Bright spot: Freshman Jamil Wilson has a knack for rebounding (14.1 OR% and 19.3 DR%) and blocking shots (3.5%). So that's nice.
Question mark: Will Kent's job status become a distraction? Especially if they win their last two nonconference games (as they should) and then start off Pac-10 play 0-2 coming through UW and WSU on New Year's weekend (as they might)?
Rank last week: 5
The Wildcats have played the second-toughest nonconference schedule in the Pac-10, and it shows. These guys needed a patsy-filled schedule as bad as anyone, and instead they've played the likes of Wisconsin, Vandy, UNLV, Oklahoma and San Diego State -- all losses. They played tough in Maui and play well at home, but their last two games on the road have been convincing losses (OU and SDSU).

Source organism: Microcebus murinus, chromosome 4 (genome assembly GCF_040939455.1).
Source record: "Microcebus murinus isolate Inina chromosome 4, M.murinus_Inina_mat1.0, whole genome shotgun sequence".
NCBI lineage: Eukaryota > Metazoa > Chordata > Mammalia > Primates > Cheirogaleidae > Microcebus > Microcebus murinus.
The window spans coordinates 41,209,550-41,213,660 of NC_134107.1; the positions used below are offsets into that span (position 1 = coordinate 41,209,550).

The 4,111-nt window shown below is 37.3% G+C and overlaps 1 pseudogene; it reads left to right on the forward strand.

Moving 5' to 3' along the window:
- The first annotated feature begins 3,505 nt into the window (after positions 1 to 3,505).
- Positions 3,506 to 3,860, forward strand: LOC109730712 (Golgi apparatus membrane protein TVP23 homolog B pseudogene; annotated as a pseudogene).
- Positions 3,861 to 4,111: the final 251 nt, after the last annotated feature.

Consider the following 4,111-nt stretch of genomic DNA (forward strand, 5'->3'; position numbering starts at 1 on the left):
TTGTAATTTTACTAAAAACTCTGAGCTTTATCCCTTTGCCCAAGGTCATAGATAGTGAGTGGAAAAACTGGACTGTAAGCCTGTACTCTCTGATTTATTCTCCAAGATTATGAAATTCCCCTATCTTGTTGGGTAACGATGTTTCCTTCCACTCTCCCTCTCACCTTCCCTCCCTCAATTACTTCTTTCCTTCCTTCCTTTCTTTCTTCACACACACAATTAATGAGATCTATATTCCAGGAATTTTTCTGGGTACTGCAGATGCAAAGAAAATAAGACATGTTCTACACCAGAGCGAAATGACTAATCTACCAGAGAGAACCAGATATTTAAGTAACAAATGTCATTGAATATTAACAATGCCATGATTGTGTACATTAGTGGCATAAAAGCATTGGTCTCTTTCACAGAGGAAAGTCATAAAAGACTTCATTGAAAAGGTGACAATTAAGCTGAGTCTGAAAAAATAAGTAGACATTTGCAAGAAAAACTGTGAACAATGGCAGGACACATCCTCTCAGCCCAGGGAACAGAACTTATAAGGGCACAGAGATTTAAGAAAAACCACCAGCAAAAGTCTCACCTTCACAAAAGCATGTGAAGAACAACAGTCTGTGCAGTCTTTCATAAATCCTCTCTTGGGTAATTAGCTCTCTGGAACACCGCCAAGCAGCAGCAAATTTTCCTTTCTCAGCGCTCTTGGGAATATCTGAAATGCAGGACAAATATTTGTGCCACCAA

Bright spot: Jamelle Horne is rebounding like a power forward (21.3 DR%), despite being roughly the size of Klay Thompson. It's part of the reason the Wildcats have been surprisingly effective on the glass despite none of their actual big men rebounding like big men.
Question mark: Five times this year, the Wildcats have scored less than .92 points per possession (1.0 being average). Four of those five were against the good teams on their schedule. That's a scary thought heading into conference play.
Rank last week: 7
We know moral victories don't really count. But losing by one at home to Oklahoma State and by eight on the road at Northwestern -- two teams that should be in the top half of their conferences -- says something about the way Johnny Dawkins has his Cardinal fighting. They are not going to be an easy win for anyone once Pac-10 play starts.
Bright spot: Landry Fields is really good -- so good that I'd probably place him in the No. 2 spot behind Pondexter in the Pac-10 POY race at the moment.
Question mark: Will the Cardinal keep bringing their A-plus effort if they don't soon get a favorable result? They've got a chance to get one tomorrow against Texas Tech.
9. Oregon State
Rank last week: 8